2 electric vehicle battery makers find Chinese partners

2 electric vehicle battery makers find Chinese partners

Summary: Troubled A123 Systems could receive up to $450 million from China's largest automotive components supplier, while Boston-Power will supply technology for the country's domestic EV market.

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TOPICS: Emerging Tech
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Two separate deals announced this week will bring two U.S.-based electric vehicle battery manufacturers closer to China market, which likely will represent one of the EV industry's largest domestic markets.

Lifeline for A123 Systems?

A new memorandum of understanding between A123 Systems of Waltham, Mass., and China's largest automotive components supplier Wanxiang Group Corporation, could bring up to $450 million in new investment to the troubled company.

A123 supplies batteries to Fisker Automotive and GM’s Spark electric cars, and it has been struggling to keep manufacturing costs down amid slow electric vehicle sales and an embarassing recall. Indeed, even as A123 announced the new deal, it revealed losses of $82.9 million for its second quarter. Second-quarter revenue was just $17 million, off 53 percent from the year-earlier period.

"Today's announcement is the first step toward solidifying a strategic agreement that we believe would remove the uncertainty regarding A123's financial situation," said A123 Sytems CEO David Vieau. "A substantial capital investment from Wanxiang would not only provide financial stability to A123 as we continue to grow, but it would also align us with a large successful global brand in the automotive and cleantech industries."

Wanxiang is one of China's largest privately owned companies, with more than $13 billion in revenue. 

A123 Systems recently announced new breakthrough technology called Nanophosphate EXT that improves the capacity and capability of its electric vehicle batteries in extreme temperature conditions. The technology should find its way into electric vehicles by the first half of 2013. 

Boston-Power Scores Big Chinese Customer

A123 Systems isn't the only company from Massachusetts attracting a potentially powerful Chinese partner.

Boston-Power has revealed a multi-year agreement with Beijing Electric Vehicle Company to supply battery systems for hundreds of electric vehicles starting in the fourth quarter, and thousands by 2014.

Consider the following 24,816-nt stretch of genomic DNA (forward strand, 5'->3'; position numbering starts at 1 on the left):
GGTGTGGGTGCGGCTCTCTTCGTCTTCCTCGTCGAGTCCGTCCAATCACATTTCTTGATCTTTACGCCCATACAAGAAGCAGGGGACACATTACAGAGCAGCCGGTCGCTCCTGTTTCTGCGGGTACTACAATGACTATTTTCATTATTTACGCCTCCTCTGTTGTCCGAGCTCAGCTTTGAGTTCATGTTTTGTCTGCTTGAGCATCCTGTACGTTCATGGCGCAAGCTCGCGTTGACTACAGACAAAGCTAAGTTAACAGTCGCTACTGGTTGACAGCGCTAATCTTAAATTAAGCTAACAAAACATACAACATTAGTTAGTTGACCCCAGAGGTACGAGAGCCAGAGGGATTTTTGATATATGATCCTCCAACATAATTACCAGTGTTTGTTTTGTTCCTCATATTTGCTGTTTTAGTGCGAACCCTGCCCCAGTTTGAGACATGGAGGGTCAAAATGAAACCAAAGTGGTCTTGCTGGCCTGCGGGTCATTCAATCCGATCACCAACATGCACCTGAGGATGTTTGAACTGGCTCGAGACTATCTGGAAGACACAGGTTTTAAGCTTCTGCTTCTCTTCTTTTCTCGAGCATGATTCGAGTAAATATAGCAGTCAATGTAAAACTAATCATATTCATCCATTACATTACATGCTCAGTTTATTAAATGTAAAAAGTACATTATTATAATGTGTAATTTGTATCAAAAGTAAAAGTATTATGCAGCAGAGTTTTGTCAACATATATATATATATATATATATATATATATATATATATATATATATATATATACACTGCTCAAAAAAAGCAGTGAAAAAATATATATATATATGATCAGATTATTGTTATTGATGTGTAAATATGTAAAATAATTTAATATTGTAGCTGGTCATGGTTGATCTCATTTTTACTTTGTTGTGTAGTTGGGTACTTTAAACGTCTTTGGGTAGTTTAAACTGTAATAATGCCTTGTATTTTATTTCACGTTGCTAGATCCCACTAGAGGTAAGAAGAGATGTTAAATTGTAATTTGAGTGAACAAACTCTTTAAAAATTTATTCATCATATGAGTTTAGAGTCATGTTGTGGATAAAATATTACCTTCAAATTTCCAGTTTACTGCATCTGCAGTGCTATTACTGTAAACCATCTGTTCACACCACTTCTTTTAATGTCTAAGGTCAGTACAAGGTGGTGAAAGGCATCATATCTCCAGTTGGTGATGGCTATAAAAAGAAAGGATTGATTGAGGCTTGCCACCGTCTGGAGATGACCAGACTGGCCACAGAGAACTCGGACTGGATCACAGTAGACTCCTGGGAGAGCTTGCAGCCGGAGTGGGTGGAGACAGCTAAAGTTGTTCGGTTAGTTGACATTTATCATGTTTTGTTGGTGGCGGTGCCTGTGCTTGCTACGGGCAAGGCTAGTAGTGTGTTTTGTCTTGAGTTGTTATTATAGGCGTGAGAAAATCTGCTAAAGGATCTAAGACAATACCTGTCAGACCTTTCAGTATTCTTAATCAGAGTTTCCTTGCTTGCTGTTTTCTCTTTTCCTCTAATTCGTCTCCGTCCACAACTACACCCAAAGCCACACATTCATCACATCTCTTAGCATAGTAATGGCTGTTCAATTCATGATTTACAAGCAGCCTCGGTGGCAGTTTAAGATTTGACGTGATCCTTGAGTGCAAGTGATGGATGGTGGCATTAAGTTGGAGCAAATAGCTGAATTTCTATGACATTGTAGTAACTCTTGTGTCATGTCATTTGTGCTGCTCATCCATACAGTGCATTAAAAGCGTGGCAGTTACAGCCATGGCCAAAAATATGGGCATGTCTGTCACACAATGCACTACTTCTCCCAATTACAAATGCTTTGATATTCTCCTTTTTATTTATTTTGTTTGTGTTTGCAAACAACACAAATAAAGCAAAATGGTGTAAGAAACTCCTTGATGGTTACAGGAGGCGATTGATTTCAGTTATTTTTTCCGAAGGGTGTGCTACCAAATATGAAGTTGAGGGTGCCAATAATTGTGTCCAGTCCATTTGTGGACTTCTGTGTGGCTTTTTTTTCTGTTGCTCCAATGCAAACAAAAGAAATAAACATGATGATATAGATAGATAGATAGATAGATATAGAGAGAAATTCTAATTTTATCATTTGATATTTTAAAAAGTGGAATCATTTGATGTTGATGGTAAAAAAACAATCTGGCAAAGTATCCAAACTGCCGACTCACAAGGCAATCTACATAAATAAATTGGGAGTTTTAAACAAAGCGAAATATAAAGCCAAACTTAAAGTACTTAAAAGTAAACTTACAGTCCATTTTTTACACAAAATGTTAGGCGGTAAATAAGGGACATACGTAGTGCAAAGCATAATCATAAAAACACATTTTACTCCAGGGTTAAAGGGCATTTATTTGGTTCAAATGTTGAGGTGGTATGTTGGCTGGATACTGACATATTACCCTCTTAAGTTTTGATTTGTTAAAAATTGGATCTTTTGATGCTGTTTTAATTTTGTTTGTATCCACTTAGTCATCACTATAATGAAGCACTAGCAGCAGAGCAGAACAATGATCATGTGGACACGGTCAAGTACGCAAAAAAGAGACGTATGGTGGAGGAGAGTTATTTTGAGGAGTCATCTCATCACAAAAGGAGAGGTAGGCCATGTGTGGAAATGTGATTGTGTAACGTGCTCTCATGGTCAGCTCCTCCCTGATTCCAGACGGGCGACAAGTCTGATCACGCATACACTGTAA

The deal reflects a long-time relationship, said Boston-Power's founder and chairman, Christina Lampe-Onnerud.

"China has one of the world's most aggressive plans to promote EVs, and we're thrilled to be working with [Beijing Electric Vehicle Company] to bring more environmentally sustainable vehicles to consumers," she said.

 

BAIC C70 BPI August 2012

Boston-Power’s lithium-ion batteries will fuel Beijing Automotive Industry Holding Company (BAIC)’s all-electric C70 model. Hundreds of the sedans will be available in China later this year, with thousands expected to be on the road by 2014. (Image courtesy of Boston-Power)

Boston-Power's batteries will be used in multiple models, starting with the C70 sedan (pictured above) in the fourth quarter. The car is based on the 9-5 Saab chassis that was purchased by the Beijing electric car manufacturer in 2009.

Estimates from Pike Research call for the market for lithium-ion batteries intended for automotive purposes to reach $14.6 billion by 2016. The research firm recognizes China as a leader in policies that support electric vehicle adoption.

Boston-Power earlier announced $125 million in funding from private and public sources in China in September 2011. As part of that deal, it is building an R&D, engineering and manufacturing facilities in the country that will be capable of producing up to 400 megawatt-hours of lithium-ion battery cells annually by the end of 2012. 

 

Topic: Emerging Tech

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3 comments
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  • Huh.

    Another Solyndra disaster. The Feds gave these companies oodles of bucks, and now the Chinese get the information and manufacturing rights. Way to go! Man are Americans dumb.
    Tony Burzio
    • A123

      Dumb like a fox! They now have real access to the biggest EV market and new resources to achieve critical production mass & start bringing down the cost of their batteries. This gives them a leg up on their competitors -- in China, Japan, Korea, and the US. International business is not a zero sum world -- both parties profit. And, cost competitive EVs, in MHO, contribute to both societies.
      Buzz Trudeau
    • Re: Duh

      Boston-Power did not receive any Federal funding, do some research before you make blanket statements.....
      Jeremy Kaplan